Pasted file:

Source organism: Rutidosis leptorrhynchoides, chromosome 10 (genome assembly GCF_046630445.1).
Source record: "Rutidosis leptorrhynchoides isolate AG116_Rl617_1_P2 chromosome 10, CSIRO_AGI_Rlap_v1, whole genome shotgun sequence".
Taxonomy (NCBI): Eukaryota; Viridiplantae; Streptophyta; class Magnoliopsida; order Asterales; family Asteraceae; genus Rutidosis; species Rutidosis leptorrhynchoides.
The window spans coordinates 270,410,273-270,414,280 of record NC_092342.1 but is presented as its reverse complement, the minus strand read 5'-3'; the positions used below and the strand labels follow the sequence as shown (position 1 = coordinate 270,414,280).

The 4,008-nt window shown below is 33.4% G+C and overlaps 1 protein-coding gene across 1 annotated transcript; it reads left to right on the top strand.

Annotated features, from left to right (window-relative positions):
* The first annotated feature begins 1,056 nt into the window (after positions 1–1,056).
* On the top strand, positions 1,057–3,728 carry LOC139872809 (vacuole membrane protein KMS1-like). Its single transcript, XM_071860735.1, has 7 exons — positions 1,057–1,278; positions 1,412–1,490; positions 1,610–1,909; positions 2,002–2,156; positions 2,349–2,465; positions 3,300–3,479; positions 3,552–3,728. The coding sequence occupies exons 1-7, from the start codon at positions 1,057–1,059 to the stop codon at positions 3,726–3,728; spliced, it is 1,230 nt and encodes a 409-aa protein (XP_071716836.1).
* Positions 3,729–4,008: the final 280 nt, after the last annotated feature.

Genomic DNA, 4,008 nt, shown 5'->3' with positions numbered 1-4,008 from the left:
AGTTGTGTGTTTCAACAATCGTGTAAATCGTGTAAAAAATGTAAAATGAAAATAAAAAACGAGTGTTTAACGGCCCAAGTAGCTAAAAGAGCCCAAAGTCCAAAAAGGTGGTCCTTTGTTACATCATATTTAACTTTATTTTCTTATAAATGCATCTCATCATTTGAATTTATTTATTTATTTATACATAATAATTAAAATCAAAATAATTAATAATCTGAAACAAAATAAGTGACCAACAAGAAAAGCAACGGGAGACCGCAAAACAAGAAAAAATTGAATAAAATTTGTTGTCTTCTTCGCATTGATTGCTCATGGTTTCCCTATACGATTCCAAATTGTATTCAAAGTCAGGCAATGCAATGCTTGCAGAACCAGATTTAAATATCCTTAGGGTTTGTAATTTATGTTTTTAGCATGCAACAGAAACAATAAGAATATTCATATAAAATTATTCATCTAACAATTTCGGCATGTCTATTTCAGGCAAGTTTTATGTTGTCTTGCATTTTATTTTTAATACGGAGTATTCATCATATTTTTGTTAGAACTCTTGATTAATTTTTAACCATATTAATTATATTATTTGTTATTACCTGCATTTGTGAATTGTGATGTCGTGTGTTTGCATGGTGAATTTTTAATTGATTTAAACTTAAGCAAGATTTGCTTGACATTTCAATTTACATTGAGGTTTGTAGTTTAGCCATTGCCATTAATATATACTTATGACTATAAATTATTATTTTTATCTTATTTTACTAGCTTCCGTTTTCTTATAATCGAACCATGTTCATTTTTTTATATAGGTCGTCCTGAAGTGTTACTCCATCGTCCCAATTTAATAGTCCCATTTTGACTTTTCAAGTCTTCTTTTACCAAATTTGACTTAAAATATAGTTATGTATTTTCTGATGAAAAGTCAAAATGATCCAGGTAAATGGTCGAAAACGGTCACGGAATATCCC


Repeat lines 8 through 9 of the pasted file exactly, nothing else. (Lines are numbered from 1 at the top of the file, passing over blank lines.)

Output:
* On the top strand, positions 1,057–3,728 carry LOC139872809 (vacuole membrane protein KMS1-like). Its single transcript, XM_071860735.1, has 7 exons — positions 1,057–1,278; positions 1,412–1,490; positions 1,610–1,909; positions 2,002–2,156; positions 2,349–2,465; positions 3,300–3,479; positions 3,552–3,728. The coding sequence occupies exons 1-7, from the start codon at positions 1,057–1,059 to the stop codon at positions 3,726–3,728; spliced, it is 1,230 nt and encodes a 409-aa protein (XP_071716836.1).
* Positions 3,729–4,008: the final 280 nt, after the last annotated feature.